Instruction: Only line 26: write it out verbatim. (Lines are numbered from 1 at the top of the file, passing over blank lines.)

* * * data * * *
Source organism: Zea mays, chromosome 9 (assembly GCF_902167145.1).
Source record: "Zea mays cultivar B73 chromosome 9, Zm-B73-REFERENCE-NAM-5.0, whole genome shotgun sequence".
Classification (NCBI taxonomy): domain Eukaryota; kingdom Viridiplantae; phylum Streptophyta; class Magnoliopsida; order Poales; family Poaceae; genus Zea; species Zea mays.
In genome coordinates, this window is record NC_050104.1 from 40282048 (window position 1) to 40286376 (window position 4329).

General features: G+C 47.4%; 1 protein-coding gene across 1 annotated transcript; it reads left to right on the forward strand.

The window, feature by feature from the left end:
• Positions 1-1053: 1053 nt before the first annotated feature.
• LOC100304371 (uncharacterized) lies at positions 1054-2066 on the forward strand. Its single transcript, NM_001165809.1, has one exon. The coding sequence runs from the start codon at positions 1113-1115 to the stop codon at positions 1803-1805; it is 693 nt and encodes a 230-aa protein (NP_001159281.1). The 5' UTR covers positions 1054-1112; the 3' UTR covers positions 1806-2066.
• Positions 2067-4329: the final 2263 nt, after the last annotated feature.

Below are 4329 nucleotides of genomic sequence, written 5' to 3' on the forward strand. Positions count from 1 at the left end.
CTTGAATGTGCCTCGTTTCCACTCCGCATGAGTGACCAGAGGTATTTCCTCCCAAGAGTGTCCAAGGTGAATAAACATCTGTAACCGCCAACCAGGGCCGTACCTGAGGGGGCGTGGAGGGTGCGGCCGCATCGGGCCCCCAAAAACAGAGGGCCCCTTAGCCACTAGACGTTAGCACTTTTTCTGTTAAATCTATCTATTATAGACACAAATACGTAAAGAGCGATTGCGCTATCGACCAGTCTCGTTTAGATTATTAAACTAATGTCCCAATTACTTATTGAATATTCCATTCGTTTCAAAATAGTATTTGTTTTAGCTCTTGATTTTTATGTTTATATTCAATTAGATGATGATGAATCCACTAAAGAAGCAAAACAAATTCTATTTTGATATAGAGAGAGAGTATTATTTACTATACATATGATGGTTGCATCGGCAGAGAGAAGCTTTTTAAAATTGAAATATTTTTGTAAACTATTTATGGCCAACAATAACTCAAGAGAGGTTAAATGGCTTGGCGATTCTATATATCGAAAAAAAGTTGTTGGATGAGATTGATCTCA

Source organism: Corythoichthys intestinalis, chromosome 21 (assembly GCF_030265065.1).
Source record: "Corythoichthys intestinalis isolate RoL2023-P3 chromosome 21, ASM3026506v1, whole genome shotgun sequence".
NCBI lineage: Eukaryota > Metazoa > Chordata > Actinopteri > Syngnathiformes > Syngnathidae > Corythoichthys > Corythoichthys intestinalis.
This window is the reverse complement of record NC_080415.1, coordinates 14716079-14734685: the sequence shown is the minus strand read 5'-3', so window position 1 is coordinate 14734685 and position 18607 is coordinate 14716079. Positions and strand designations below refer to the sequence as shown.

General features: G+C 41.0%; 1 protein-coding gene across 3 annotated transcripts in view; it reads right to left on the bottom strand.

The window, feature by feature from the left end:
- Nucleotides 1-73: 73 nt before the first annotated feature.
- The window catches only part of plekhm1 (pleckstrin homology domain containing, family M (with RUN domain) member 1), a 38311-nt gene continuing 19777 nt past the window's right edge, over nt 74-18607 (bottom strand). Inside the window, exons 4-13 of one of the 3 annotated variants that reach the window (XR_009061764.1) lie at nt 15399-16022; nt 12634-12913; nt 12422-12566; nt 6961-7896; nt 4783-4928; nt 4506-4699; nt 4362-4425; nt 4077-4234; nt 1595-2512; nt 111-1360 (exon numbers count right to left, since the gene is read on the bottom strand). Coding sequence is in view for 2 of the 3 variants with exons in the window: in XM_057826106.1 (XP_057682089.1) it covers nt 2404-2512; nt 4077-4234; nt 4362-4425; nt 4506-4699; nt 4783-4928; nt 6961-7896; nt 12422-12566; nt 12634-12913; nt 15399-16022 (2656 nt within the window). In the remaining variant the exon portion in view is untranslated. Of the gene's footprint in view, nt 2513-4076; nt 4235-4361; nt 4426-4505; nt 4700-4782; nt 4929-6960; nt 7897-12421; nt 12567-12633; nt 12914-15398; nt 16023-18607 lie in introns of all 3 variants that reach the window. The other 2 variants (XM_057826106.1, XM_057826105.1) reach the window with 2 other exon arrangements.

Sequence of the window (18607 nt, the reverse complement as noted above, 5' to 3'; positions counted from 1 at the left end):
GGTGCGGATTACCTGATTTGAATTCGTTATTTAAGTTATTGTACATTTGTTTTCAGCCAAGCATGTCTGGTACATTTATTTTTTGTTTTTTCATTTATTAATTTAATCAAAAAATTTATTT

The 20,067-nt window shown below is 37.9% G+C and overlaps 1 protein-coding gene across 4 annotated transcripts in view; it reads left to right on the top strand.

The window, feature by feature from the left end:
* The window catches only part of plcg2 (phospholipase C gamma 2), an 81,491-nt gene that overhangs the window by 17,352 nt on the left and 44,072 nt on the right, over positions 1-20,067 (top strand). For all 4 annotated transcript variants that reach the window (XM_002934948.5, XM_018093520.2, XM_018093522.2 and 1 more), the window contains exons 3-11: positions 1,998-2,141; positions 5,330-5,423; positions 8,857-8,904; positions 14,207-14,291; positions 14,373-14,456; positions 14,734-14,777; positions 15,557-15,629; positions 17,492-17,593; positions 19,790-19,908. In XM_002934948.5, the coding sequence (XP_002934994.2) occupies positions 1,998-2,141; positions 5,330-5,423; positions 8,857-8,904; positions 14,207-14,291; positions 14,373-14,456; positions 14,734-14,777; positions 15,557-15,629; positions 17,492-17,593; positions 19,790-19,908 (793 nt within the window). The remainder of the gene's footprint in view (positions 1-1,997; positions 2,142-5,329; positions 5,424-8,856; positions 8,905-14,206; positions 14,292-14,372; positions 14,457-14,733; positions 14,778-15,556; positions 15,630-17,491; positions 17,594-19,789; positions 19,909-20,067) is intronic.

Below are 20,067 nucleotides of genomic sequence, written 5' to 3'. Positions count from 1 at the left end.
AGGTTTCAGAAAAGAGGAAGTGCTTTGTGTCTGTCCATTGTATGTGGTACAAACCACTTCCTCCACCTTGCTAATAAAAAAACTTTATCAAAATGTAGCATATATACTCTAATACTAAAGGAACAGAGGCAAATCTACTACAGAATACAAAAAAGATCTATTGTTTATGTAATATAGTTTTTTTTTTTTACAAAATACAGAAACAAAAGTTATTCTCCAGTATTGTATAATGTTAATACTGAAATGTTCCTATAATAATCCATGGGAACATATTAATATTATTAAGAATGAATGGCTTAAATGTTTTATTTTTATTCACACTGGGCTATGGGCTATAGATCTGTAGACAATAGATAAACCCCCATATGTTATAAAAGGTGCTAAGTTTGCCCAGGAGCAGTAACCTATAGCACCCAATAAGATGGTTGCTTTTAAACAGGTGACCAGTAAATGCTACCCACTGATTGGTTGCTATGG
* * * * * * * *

AGGTTTCAGAAAAGAGGAAGTGCTTTGTGTCTGTCCATTGTATGTGGTACAAACCACTTCCTCCACCTTGCTAATAAAAAAACTTTATCAAAATGTAGCATATATACTCTAATACTAAAGGAACAGAGGCAAATCTACTACAGAATACAAAAAAGATCTATTGTTTATGTAATATAGTTTTTTTTTTTTACAAAATACAGAAACAAAAGTTATTCTCCAGTATTGTATAATGTTAATACTGAAATGTTCCTATAATAATCCATGGGAACATATTAATATTATTAAGAATGAATGGCTTAAATGTTTTATTTTTATTCACACTGGGCTATGGGCTATAGATCTGTAGACAATAGATAAACCCCCATATGTTATAAAAGGTGCTAAGTTTGCCCAGGAGCAGTAACCTATAGCACCCAATAAGATGGTTGCTTTTAAACAGGTGACCAGTAAATGCTACCCACTGATTGGTTGCTATGG